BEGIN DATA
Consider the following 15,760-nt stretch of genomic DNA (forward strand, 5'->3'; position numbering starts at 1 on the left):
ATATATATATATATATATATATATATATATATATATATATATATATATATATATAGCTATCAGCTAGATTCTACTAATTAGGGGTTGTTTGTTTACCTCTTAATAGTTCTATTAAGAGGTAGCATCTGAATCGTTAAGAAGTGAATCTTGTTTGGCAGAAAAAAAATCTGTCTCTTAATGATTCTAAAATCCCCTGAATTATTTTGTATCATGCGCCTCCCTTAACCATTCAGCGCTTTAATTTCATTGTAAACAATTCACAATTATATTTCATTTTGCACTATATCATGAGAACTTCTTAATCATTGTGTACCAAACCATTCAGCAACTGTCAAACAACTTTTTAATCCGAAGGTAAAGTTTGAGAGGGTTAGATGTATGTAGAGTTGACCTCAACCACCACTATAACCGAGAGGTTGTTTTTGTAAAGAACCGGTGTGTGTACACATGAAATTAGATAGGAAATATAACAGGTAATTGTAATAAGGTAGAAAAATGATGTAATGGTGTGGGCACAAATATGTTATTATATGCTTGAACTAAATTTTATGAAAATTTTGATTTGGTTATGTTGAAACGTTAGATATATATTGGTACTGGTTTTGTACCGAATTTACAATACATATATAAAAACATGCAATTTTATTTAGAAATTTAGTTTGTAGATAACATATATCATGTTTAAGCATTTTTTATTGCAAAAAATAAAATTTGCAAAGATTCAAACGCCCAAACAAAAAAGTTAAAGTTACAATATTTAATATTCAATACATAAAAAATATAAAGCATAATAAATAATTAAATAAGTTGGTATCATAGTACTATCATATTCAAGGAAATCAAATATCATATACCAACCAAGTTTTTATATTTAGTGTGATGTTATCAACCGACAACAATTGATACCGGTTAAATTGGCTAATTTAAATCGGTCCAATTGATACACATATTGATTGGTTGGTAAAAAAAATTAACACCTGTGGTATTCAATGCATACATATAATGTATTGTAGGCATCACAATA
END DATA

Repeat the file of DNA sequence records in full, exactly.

Consider the following 15,760-nt stretch of genomic DNA (forward strand, 5'->3'; position numbering starts at 1 on the left):
ATATATATATATATATATATATATATATATATATATATATATATATATATATATAGCTATCAGCTAGATTCTACTAATTAGGGGTTGTTTGTTTACCTCTTAATAGTTCTATTAAGAGGTAGCATCTGAATCGTTAAGAAGTGAATCTTGTTTGGCAGAAAAAAAATCTGTCTCTTAATGATTCTAAAATCCCCTGAATTATTTTGTATCATGCGCCTCCCTTAACCATTCAGCGCTTTAATTTCATTGTAAACAATTCACAATTATATTTCATTTTGCACTATATCATGAGAACTTCTTAATCATTGTGTACCAAACCATTCAGCAACTGTCAAACAACTTTTTAATCCGAAGGTAAAGTTTGAGAGGGTTAGATGTATGTAGAGTTGACCTCAACCACCACTATAACCGAGAGGTTGTTTTTGTAAAGAACCGGTGTGTGTACACATGAAATTAGATAGGAAATATAACAGGTAATTGTAATAAGGTAGAAAAATGATGTAATGGTGTGGGCACAAATATGTTATTATATGCTTGAACTAAATTTTATGAAAATTTTGATTTGGTTATGTTGAAACGTTAGATATATATTGGTACTGGTTTTGTACCGAATTTACAATACATATATAAAAACATGCAATTTTATTTAGAAATTTAGTTTGTAGATAACATATATCATGTTTAAGCATTTTTTATTGCAAAAAATAAAATTTGCAAAGATTCAAACGCCCAAACAAAAAAGTTAAAGTTACAATATTTAATATTCAATACATAAAAAATATAAAGCATAATAAATAATTAAATAAGTTGGTATCATAGTACTATCATATTCAAGGAAATCAAATATCATATACCAACCAAGTTTTTATATTTAGTGTGATGTTATCAACCGACAACAATTGATACCGGTTAAATTGGCTAATTTAAATCGGTCCAATTGATACACATATTGATTGGTTGGTAAAAAAAATTAACACCTGTGGTATTCAATGCATACATATAATGTATTGTAGGCATCACAATA